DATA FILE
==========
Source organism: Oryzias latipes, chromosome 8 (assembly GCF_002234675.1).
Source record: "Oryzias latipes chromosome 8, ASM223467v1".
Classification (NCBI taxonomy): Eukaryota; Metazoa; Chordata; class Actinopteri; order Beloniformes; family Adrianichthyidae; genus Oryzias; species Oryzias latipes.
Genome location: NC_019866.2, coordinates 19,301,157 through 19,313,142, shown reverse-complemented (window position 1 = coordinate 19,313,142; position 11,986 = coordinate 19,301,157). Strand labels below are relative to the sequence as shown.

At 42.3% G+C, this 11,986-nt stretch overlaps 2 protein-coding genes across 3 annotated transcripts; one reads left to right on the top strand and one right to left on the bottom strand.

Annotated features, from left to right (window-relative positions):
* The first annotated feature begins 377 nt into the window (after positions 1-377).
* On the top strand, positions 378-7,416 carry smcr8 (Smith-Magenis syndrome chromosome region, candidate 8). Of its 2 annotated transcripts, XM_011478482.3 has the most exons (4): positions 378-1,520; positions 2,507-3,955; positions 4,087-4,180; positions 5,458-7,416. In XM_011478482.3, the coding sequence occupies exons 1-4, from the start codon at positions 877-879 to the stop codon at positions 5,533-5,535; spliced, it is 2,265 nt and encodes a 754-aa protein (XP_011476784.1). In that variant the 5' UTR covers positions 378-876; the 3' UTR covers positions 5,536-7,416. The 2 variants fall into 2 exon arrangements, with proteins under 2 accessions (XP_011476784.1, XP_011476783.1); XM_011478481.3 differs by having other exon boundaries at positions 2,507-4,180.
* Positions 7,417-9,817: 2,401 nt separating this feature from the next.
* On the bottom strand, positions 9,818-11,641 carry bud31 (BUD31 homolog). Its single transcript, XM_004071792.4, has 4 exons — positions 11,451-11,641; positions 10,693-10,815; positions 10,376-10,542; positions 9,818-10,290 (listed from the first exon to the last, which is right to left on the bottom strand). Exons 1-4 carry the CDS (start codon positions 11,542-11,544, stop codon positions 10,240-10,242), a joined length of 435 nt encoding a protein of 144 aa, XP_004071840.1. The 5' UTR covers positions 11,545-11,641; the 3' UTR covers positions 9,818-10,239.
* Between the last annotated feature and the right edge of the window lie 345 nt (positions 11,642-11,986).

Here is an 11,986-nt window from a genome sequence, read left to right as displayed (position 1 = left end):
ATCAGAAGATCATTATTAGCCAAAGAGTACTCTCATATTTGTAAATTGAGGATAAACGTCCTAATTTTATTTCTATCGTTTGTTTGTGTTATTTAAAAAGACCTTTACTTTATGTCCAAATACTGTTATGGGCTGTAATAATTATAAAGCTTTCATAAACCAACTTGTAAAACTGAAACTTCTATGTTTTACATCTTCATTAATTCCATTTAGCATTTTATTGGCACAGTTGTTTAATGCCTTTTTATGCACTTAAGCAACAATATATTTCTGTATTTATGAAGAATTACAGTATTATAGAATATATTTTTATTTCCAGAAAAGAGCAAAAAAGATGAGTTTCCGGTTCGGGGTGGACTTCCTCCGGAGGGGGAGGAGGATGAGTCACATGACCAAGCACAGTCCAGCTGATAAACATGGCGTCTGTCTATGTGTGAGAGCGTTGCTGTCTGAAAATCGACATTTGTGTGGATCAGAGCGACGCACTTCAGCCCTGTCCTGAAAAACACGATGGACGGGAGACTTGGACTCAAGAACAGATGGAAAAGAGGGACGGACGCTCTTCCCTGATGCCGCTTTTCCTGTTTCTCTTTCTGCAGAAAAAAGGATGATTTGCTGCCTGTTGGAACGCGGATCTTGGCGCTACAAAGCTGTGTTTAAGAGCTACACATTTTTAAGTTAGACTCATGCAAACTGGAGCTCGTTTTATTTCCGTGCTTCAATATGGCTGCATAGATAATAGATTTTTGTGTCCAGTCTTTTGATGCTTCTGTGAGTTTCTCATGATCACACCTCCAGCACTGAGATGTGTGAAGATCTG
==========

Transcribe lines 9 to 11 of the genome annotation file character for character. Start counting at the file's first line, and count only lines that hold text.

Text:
* Positions 7,417-9,817: 2,401 nt separating this feature from the next.
* On the bottom strand, positions 9,818-11,641 carry bud31 (BUD31 homolog). Its single transcript, XM_004071792.4, has 4 exons — positions 11,451-11,641; positions 10,693-10,815; positions 10,376-10,542; positions 9,818-10,290 (listed from the first exon to the last, which is right to left on the bottom strand). Exons 1-4 carry the CDS (start codon positions 11,542-11,544, stop codon positions 10,240-10,242), a joined length of 435 nt encoding a protein of 144 aa, XP_004071840.1. The 5' UTR covers positions 11,545-11,641; the 3' UTR covers positions 9,818-10,239.
* Between the last annotated feature and the right edge of the window lie 345 nt (positions 11,642-11,986).